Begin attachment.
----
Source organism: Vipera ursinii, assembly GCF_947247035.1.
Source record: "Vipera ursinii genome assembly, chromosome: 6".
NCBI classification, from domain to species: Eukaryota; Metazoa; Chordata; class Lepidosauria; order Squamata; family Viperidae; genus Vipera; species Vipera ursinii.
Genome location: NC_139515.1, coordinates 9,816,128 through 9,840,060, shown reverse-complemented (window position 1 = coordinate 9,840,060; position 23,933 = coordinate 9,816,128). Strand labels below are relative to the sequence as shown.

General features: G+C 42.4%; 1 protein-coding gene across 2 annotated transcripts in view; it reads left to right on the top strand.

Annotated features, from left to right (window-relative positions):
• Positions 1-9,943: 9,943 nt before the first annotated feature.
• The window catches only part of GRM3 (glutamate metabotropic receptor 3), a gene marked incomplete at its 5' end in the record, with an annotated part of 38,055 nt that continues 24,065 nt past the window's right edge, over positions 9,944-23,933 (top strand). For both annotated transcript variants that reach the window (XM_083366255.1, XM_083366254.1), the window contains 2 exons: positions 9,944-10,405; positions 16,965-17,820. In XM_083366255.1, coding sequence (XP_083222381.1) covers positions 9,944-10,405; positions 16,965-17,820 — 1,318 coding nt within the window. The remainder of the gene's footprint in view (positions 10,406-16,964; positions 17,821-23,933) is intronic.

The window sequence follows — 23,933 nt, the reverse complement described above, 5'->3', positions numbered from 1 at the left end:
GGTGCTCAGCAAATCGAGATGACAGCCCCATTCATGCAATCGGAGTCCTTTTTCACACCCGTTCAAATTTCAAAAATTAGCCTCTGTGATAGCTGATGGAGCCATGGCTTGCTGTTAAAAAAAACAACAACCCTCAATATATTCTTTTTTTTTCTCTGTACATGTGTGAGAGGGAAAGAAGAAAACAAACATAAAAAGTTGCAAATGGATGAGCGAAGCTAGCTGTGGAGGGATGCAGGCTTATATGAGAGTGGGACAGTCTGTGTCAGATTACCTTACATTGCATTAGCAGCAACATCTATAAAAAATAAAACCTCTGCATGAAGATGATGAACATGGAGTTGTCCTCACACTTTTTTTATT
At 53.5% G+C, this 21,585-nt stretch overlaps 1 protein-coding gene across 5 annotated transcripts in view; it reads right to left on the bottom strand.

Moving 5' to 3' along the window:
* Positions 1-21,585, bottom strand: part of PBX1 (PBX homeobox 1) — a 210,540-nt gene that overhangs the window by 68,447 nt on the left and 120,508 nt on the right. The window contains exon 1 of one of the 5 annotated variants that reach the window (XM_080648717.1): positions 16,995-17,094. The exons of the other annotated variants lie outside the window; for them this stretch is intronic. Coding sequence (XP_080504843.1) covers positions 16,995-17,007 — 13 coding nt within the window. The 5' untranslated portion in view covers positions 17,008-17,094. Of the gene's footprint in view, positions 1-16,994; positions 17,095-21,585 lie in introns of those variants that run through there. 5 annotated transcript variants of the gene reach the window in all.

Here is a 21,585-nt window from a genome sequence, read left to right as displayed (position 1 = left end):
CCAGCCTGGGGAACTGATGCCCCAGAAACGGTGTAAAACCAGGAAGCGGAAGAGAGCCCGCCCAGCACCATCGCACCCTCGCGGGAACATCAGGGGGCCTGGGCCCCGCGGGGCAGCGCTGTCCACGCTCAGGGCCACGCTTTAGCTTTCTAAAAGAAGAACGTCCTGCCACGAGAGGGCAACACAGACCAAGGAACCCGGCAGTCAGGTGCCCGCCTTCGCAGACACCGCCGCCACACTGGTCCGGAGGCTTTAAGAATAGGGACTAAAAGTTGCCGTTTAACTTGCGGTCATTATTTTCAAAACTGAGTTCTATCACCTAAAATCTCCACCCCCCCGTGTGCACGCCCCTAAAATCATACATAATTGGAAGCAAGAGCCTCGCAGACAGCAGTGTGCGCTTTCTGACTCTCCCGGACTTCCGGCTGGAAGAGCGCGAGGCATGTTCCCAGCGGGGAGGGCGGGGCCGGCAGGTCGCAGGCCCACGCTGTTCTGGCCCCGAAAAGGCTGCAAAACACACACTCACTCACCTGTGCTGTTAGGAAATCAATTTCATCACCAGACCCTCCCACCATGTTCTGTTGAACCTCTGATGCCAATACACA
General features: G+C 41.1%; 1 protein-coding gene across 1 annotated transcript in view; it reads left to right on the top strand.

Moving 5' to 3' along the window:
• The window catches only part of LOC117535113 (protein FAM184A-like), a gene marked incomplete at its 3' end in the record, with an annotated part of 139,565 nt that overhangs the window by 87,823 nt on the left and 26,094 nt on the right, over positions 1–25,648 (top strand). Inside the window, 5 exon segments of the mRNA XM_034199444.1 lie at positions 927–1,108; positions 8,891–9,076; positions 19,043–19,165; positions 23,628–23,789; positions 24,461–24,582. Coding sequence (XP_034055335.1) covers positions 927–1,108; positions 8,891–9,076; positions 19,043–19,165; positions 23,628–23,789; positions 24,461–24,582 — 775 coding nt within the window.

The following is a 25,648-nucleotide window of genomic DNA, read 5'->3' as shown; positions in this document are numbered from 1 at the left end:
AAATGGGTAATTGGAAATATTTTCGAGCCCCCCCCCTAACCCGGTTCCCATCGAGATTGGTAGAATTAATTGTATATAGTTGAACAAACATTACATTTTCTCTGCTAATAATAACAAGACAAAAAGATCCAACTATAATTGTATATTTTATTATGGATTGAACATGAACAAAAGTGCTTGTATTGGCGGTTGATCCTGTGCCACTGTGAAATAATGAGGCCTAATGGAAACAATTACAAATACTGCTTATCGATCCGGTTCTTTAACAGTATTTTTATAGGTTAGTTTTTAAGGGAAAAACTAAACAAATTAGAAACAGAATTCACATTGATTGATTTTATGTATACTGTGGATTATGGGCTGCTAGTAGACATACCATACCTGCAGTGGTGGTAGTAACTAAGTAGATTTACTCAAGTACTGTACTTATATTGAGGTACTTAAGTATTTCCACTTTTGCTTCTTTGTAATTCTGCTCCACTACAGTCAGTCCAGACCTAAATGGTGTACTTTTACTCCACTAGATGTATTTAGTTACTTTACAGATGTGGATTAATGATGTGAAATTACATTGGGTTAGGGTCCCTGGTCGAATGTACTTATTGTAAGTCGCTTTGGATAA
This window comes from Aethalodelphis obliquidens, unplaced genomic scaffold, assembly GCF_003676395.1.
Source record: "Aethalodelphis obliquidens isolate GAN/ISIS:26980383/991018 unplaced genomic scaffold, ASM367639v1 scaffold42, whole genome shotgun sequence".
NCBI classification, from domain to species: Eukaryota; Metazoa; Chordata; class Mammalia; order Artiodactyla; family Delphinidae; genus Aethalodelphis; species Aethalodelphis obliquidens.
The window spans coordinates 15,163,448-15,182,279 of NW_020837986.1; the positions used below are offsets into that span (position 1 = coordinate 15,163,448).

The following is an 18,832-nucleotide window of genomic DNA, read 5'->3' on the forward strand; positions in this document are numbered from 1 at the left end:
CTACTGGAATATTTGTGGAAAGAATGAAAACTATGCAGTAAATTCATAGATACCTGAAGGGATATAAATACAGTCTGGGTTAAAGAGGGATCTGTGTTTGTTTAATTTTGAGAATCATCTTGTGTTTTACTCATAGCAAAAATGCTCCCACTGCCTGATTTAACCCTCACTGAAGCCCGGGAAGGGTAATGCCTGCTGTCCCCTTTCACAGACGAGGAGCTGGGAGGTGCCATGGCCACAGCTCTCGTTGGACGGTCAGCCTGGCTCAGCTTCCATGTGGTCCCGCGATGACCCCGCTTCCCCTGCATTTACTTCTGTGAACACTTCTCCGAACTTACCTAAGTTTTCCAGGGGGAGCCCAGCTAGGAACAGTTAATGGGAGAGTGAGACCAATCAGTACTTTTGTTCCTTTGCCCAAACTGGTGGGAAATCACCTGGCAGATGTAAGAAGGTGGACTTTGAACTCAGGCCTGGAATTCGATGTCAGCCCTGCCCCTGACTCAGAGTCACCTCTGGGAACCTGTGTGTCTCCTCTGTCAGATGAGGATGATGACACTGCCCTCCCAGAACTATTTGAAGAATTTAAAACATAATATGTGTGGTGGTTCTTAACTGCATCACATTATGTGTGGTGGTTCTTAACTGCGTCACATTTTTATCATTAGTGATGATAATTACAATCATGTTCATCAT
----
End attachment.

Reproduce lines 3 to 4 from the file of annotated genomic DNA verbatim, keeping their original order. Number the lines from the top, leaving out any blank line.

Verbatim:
NCBI classification, from domain to species: Eukaryota; Metazoa; Chordata; class Lepidosauria; order Squamata; family Viperidae; genus Vipera; species Vipera ursinii.
Genome location: NC_139515.1, coordinates 9,816,128 through 9,840,060, shown reverse-complemented (window position 1 = coordinate 9,840,060; position 23,933 = coordinate 9,816,128). Strand labels below are relative to the sequence as shown.